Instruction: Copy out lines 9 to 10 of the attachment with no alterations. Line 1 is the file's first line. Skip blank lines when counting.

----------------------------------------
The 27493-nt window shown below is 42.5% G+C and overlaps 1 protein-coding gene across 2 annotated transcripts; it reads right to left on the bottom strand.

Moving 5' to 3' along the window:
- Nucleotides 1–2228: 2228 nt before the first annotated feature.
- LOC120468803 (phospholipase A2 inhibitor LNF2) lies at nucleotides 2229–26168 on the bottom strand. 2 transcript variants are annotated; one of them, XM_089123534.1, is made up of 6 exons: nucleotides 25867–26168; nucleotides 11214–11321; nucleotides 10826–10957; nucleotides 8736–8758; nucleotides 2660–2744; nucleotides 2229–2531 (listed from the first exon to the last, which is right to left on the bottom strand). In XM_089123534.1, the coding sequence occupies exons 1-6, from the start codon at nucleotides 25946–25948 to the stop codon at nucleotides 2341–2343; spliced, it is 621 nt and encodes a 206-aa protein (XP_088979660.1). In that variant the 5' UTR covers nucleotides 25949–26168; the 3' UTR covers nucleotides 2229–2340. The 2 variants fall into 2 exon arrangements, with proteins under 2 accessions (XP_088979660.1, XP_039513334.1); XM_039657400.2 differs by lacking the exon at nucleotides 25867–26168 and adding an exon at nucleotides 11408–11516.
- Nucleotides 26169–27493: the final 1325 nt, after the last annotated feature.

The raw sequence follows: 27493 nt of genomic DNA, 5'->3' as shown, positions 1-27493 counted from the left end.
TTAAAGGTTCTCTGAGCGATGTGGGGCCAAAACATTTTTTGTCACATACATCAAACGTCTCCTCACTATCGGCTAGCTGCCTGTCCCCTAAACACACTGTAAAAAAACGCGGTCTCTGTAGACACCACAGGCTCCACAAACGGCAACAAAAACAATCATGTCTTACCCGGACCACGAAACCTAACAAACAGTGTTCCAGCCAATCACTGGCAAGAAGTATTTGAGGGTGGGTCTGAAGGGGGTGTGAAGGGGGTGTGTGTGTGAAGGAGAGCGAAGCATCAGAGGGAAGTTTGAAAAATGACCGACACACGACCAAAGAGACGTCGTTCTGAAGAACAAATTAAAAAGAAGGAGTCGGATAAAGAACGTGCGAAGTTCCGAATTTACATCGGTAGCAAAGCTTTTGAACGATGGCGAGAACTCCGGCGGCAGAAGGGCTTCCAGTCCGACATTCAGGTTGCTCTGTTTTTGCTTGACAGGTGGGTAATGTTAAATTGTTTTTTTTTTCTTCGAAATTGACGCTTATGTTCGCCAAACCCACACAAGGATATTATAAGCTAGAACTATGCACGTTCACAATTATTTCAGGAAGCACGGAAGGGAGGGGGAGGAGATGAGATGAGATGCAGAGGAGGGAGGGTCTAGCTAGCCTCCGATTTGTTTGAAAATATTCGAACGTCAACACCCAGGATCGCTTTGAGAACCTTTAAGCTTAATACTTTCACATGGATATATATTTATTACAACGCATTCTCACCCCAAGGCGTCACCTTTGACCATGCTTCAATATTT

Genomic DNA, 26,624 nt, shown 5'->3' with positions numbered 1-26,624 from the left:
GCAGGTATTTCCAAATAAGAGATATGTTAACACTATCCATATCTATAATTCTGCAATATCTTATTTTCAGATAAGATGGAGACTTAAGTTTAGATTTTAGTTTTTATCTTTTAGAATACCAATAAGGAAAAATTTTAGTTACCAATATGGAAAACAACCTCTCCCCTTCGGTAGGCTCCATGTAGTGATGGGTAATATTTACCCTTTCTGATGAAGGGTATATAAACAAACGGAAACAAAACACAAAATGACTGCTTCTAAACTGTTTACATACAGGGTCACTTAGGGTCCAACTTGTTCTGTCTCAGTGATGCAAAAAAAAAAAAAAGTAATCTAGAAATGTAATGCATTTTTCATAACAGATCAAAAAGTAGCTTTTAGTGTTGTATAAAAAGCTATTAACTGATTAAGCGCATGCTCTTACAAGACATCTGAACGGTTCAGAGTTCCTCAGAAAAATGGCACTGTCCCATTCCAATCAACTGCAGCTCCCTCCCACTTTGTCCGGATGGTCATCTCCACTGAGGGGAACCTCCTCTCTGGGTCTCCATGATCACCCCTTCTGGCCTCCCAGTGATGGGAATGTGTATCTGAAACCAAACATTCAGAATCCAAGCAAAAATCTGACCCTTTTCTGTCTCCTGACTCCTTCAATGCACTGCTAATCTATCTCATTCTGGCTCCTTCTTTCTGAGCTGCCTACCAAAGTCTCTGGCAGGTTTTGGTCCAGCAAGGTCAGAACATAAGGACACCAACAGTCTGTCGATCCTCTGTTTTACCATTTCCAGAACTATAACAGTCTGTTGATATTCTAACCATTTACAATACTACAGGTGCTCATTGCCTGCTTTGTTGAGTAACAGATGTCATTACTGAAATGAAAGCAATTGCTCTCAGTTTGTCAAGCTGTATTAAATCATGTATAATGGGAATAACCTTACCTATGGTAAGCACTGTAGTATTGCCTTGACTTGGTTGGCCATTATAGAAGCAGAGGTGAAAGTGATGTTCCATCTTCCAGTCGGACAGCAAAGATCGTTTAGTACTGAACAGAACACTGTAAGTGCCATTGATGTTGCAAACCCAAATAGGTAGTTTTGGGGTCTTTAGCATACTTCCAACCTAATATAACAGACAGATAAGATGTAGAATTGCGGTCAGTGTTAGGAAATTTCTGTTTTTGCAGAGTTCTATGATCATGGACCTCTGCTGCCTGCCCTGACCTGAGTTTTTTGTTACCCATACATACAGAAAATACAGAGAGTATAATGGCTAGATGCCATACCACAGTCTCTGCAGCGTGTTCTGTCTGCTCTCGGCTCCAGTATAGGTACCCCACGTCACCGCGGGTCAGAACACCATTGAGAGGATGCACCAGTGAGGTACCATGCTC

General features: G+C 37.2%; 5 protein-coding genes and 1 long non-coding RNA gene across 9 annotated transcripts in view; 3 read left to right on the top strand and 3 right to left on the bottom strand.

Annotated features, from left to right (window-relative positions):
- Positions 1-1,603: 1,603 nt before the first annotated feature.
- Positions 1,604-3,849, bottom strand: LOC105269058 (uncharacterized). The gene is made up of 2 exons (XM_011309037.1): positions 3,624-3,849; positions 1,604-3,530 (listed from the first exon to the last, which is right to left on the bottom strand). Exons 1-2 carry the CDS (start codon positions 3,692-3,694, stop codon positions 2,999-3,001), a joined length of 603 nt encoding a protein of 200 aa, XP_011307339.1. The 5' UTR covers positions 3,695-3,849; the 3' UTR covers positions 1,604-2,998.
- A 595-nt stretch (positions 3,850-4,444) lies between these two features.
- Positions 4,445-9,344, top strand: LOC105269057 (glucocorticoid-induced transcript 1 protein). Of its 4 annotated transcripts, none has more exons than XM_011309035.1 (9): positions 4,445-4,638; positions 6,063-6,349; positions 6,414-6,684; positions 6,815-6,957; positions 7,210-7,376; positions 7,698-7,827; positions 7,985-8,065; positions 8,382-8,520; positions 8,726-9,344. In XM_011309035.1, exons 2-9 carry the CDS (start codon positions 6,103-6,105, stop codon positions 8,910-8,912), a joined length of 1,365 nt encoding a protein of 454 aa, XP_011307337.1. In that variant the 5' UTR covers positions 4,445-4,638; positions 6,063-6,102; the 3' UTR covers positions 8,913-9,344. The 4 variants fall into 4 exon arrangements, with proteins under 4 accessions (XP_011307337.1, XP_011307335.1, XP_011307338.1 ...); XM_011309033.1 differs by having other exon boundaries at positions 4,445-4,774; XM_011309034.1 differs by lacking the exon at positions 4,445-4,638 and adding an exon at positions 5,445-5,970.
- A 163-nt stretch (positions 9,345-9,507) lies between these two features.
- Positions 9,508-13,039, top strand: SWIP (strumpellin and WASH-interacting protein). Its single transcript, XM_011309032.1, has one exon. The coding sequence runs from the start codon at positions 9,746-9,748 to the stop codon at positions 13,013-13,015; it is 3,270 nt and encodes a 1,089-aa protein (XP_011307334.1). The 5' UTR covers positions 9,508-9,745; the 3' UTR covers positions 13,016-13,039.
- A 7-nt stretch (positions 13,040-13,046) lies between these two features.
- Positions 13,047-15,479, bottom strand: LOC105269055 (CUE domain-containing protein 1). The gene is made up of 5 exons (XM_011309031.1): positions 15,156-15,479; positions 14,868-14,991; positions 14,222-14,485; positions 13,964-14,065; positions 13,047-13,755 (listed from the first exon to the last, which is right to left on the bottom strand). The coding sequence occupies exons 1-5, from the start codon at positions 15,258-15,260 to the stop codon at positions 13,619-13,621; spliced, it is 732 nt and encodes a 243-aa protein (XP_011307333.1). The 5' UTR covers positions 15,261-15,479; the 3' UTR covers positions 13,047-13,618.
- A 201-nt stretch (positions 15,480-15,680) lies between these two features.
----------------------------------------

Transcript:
GCAGGTATTTCCAAATAAGAGATATGTTAACACTATCCATATCTATAATTCTGCAATATCTTATTTTCAGATAAGATGGAGACTTAAGTTTAGATTTTAGTTTTTATCTTTTAGAATACCAATAAGGAAAAATTTTAGTTACCAATATGGAAAACAACCTCTCCCCTTCGGTAGGCTCCATGTAGTGATGGGTAATATTTACCCTTTCTGATGAAGGGTATATAAACAAACGGAAACAAAACACAAAATGACTGCTTCTAAACTGTTTACATACAGGGTCACTTAGGGTCCAACTTGTTCTGTCTCAGTGATGCAAAAAAAAAAAAAAGTAATCTAGAAATGTAATGCATTTTTCATAACAGATCAAAAAGTAGCTTTTAGTGTTGTATAAAAAGCTATTAACTGATTAAGCGCATGCTCTTACAAGACATCTGAACGGTTCAGAGTTCCTCAGAAAAATGGCACTGTCCCATTCCAATCAACTGCAGCTCCCTCCCACTTTGTCCGGATGGTCATCTCCACTGAGGGGAACCTCCTCTCTGGGTCTCCATGATCACCCCTTCTGGCCTCCCAGTGATGGGAATGTGTATCTGAAACCAAACATTCAGAATCCAAGCAAAAATCTGACCCTTTTCTGTCTCCTGACTCCTTCAATGCACTGCTAATCTATCTCATTCTGGCTCCTTCTTTCTGAGCTGCCTACCAAAGTCTCTGGCAGGTTTTGGTCCAGCAAGGTCAGAACATAAGGACACCAACAGTCTGTCGATCCTCTGTTTTACCATTTCCAGAACTATAACAGTCTGTTGATATTCTAACCATTTACAATACTACAGGTGCTCATTGCCTGCTTTGTTGAGTAACAGATGTCATTACTGAAATGAAAGCAATTGCTCTCAGTTTGTCAAGCTGTATTAAATCATGTATAATGGGAATAACCTTACCTATGGTAAGCACTGTAGTATTGCCTTGACTTGGTTGGCCATTATAGAAGCAGAGGTGAAAGTGATGTTCCATCTTCCAGTCGGACAGCAAAGATCGTTTAGTACTGAACAGAACACTGTAAGTGCCATTGATGTTGCAAACCCAAATAGGTAGTTTTGGGGTCTTTAGCATACTTCCAACCTAATATAACAGACAGATAAGATGTAGAATTGCGGTCAGTGTTAGGAAATTTCTGTTTTTGCAGAGTTCTATGATCATGGACCTCTGCTGCCTGCCCTGACCTGAGTTTTTTGTTACCCATACATACAGAAAATACAGAGAGTATAATGGCTAGATGCCATACCACAGTCTCTGCAGCGTGTTCTGTCTGCTCTCGGCTCCAGTATAGGTACCCCACGTCACCGCGGGTCAGAACACCATTGAGAGGATGCACCAGTGAGGTACCATGCTC

General features: G+C 37.2%; 5 protein-coding genes and 1 long non-coding RNA gene across 9 annotated transcripts in view; 3 read left to right on the top strand and 3 right to left on the bottom strand.